- Sub-system integration. The component model revolves around standard building blocks with standard interfaces. Integrated systems have the freedom to abandon both the building blocks and the standards. One likely benefit of this is that sub-systems can be optimized for each other. One small example of this is the use of active crossovers. These have significant potential benefits in reducing inter-driver interference, but generally such crossovers can’t be used because the component building block model is based on a power amp to passive loudspeaker architecture.
- Recording integration. We have tended to view the recording as some sort of absolute. But realistically, recordings are made with different venues and different equipment and different monitoring and mixing preferences. The likelihood is that significant errors are introduced before the recording data even gets to a home audio system. True integration would take these errors into account.
The secondary integrated systems goals are:
- Packaging integration. Audio systems are generally used in homes, and the way systems physically fit in the home is potentially important to domestic acceptability and to placement. Similarly, the user interface of the audio system may be integral to its enjoyment and usage. Finally, packaging for easy setup may affect the tuning of the system and the frequency with which technological upgrades are implemented. One-box systems, like the Naim Mu-so or the Dynaudio Music series, may typify packaging integration when compared to a standard component system, but the concept is more general than that, as we can see in the Kii Three or the Gayle Sanders Eikon.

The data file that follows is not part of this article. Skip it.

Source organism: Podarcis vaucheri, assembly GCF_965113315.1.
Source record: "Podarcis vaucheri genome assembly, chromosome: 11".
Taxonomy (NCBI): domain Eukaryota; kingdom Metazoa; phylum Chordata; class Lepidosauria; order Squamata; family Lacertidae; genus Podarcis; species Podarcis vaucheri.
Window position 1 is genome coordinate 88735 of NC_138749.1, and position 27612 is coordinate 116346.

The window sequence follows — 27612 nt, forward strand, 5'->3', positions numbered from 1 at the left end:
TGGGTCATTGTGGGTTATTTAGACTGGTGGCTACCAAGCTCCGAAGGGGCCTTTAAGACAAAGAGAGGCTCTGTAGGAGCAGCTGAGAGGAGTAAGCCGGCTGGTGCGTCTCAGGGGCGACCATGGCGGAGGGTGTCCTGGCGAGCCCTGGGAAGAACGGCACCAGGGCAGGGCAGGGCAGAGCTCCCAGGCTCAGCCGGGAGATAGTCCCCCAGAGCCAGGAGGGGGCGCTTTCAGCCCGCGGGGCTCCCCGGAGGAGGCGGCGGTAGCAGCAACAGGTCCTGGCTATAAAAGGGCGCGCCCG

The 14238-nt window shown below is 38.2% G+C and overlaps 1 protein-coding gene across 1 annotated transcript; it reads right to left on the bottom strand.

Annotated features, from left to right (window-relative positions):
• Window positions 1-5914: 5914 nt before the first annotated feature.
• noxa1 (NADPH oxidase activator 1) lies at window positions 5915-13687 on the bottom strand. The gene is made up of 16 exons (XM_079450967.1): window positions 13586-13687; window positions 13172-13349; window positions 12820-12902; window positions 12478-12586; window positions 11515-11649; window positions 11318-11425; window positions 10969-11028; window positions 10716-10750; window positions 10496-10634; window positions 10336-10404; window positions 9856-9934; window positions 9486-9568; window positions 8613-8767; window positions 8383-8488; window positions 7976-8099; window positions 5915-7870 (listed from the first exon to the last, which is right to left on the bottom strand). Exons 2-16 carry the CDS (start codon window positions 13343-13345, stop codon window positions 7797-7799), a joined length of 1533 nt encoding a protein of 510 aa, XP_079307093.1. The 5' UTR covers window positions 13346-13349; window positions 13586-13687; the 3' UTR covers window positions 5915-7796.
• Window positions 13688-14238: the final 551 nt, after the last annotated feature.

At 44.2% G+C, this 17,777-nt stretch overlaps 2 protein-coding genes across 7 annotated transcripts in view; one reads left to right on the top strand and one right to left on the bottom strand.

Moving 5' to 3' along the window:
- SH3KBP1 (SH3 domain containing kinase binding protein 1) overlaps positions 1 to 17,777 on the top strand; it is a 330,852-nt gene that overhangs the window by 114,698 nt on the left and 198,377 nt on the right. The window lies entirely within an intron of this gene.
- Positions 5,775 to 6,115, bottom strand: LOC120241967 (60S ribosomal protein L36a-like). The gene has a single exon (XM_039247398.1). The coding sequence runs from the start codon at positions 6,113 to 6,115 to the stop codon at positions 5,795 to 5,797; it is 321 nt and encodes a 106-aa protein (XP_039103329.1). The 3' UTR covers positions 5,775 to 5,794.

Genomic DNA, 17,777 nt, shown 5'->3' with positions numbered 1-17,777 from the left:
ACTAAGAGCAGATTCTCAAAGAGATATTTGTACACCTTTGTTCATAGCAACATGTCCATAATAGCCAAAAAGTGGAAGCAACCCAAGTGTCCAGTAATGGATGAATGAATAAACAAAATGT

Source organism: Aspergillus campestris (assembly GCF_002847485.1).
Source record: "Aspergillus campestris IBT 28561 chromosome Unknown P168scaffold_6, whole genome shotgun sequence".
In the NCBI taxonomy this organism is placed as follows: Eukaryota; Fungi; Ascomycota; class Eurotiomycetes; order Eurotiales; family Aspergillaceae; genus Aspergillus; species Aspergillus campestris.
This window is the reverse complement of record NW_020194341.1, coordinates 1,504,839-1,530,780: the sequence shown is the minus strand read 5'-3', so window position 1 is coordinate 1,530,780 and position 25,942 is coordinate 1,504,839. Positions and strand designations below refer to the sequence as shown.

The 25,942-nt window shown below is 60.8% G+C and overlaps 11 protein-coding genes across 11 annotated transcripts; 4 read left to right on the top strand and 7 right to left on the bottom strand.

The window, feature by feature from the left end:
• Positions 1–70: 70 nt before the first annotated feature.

- Cost integration. We can imagine that cost reductions are achievable with integration. The standard idea here is exemplified by the integrated amp, which uses one chassis rather than two (preamp and amp) and one power supply and one shipping container rather than two. But we can also imagine that a designer, with a wider range of system elements to optimize, might be able to produce a target level of performance at lower cost than designers bound to optimize their individual components. A core idea here may turn out to be that if we can push development from hardware into software, per-unit costs may be reduced.